"... The random coefficients multinomial choice logit model, also known as the mixed logit, has been widely used in empirical choice analysis for the last thirty years. We prove that the distribution of random coefficients in the multinomial logit model is nonparametrically identified. Our approach requi ..."
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Cited by 9 (1 self)
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The random coefficients multinomial choice logit model, also known as the mixed logit, has been widely used in empirical choice analysis for the last thirty years. We prove that the distribution of random coefficients in the multinomial logit model is nonparametrically identified. Our approach requires variation in product characteristics only locally and does not rely on the special regressors with large supports used in related papers. One of our two identification arguments is constructive. Both approaches may be applied to other choice models with random coefficients.
A SimulationIntensive Approach for Checking Hierarchical Models
 TEST
, 1998
"... Recent computational advances have made it feasible to fit hierarchical models in a wide range of serious applications. If one entertains a collection of such models for a given data set, the problems of model adequacy and model choice arise. We focus on the former. While model checking usually addr ..."
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Cited by 8 (0 self)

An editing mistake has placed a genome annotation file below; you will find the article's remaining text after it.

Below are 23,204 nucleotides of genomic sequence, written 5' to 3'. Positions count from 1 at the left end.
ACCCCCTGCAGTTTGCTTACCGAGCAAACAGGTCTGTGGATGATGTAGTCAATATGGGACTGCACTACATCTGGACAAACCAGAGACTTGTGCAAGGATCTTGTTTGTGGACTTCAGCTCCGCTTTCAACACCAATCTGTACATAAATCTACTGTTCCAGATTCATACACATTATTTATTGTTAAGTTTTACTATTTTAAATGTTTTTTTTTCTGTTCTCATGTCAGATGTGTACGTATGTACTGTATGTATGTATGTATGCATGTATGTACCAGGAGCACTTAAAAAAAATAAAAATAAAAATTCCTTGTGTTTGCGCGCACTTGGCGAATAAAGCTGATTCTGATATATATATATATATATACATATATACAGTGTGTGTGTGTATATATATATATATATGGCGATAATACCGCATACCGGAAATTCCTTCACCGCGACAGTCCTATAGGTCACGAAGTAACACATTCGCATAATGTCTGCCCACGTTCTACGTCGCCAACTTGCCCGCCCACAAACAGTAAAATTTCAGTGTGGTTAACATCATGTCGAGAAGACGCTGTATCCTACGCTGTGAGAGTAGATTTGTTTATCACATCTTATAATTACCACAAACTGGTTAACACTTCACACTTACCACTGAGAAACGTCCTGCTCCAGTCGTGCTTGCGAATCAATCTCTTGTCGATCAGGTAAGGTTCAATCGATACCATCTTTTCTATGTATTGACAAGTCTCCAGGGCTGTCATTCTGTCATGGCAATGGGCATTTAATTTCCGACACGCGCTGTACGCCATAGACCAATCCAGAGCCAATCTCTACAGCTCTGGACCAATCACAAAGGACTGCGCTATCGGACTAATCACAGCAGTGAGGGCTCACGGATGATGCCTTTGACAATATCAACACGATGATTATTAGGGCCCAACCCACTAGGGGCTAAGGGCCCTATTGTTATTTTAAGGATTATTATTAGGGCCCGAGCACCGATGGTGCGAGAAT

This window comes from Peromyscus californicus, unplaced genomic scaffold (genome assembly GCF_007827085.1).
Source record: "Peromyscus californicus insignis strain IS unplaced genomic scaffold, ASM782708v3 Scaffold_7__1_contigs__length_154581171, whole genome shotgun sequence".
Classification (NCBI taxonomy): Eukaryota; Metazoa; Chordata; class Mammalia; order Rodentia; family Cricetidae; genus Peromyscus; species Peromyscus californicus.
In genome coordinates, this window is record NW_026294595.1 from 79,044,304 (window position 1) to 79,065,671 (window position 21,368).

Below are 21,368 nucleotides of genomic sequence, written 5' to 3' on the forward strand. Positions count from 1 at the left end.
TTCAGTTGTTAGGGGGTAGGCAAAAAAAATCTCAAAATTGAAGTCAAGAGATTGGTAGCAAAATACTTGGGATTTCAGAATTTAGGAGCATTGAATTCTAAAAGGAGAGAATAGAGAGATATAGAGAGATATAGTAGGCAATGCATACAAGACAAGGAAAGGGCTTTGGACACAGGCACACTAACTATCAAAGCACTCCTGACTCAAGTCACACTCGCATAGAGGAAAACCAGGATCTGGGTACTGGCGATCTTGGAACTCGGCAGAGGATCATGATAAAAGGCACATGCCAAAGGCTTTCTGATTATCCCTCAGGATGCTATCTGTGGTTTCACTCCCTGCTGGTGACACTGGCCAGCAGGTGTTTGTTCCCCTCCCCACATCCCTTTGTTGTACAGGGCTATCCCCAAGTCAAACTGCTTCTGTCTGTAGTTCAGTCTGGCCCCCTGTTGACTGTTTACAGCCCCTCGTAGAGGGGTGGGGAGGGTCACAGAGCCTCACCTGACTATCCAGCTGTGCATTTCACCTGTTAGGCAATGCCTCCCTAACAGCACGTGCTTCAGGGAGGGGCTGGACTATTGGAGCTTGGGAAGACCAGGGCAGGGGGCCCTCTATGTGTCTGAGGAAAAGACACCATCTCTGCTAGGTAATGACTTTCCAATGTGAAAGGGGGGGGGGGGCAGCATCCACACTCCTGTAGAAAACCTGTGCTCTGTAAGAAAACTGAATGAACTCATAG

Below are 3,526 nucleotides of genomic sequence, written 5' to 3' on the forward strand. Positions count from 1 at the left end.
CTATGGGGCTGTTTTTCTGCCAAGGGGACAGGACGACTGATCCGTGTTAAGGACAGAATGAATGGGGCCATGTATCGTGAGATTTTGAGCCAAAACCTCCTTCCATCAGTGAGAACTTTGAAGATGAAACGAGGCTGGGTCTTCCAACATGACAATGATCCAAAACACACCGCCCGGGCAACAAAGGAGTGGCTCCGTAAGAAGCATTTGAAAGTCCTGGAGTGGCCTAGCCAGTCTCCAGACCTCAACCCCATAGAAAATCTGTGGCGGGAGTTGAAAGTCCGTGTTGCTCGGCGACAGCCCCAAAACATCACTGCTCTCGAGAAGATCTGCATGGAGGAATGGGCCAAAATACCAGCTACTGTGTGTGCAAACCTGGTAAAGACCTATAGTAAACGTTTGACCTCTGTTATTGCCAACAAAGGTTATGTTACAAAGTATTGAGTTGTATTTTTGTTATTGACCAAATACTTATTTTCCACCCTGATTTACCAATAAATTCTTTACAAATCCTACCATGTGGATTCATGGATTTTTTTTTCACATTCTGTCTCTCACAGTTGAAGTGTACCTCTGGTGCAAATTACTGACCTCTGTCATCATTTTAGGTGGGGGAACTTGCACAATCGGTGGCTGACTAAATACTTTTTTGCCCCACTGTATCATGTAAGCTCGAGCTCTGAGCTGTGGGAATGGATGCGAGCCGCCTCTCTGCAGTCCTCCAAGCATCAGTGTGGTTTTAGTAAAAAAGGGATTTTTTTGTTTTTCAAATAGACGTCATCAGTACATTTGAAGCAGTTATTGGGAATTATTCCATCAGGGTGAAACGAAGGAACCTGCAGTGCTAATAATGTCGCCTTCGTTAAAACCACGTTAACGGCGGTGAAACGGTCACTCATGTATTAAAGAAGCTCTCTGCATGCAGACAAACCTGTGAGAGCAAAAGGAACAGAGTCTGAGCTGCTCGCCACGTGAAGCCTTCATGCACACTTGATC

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Recent computational advances have made it feasible to fit hierarchical models in a wide range of serious applications. If one entertains a collection of such models for a given data set, the problems of model adequacy and model choice arise. We focus on the former. While model checking usually addresses the entire model specification, model failures can occur at each hierarchical stage. Such failures include outliers, mean structure errors, dispersion misspecification, and inappropriate exchangeabilities. We propose another approach which is entirely simulation based. It only requires the model specification and that, for a given data set, one be able to simulate draws from the posterior under the model. By replicating a posterior of interest using data obtained under the model we can "see" the extent of variability in such a posterior. Then, we can compare the posterior obtained under the observed data with this medley of posterior replicates to ascertain whether the former is in agr...
Nonparametric Identification and Estimation of Multivariate Mixtures
, 2008
"... This article analyzes the identifiability of kvariate, Mcomponent finite mixture models without making parametric assumptions on the component distributions. We consider the identifiability of both the number of components and the component distributions. Under the assumption of conditionally inde ..."
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Cited by 7 (1 self)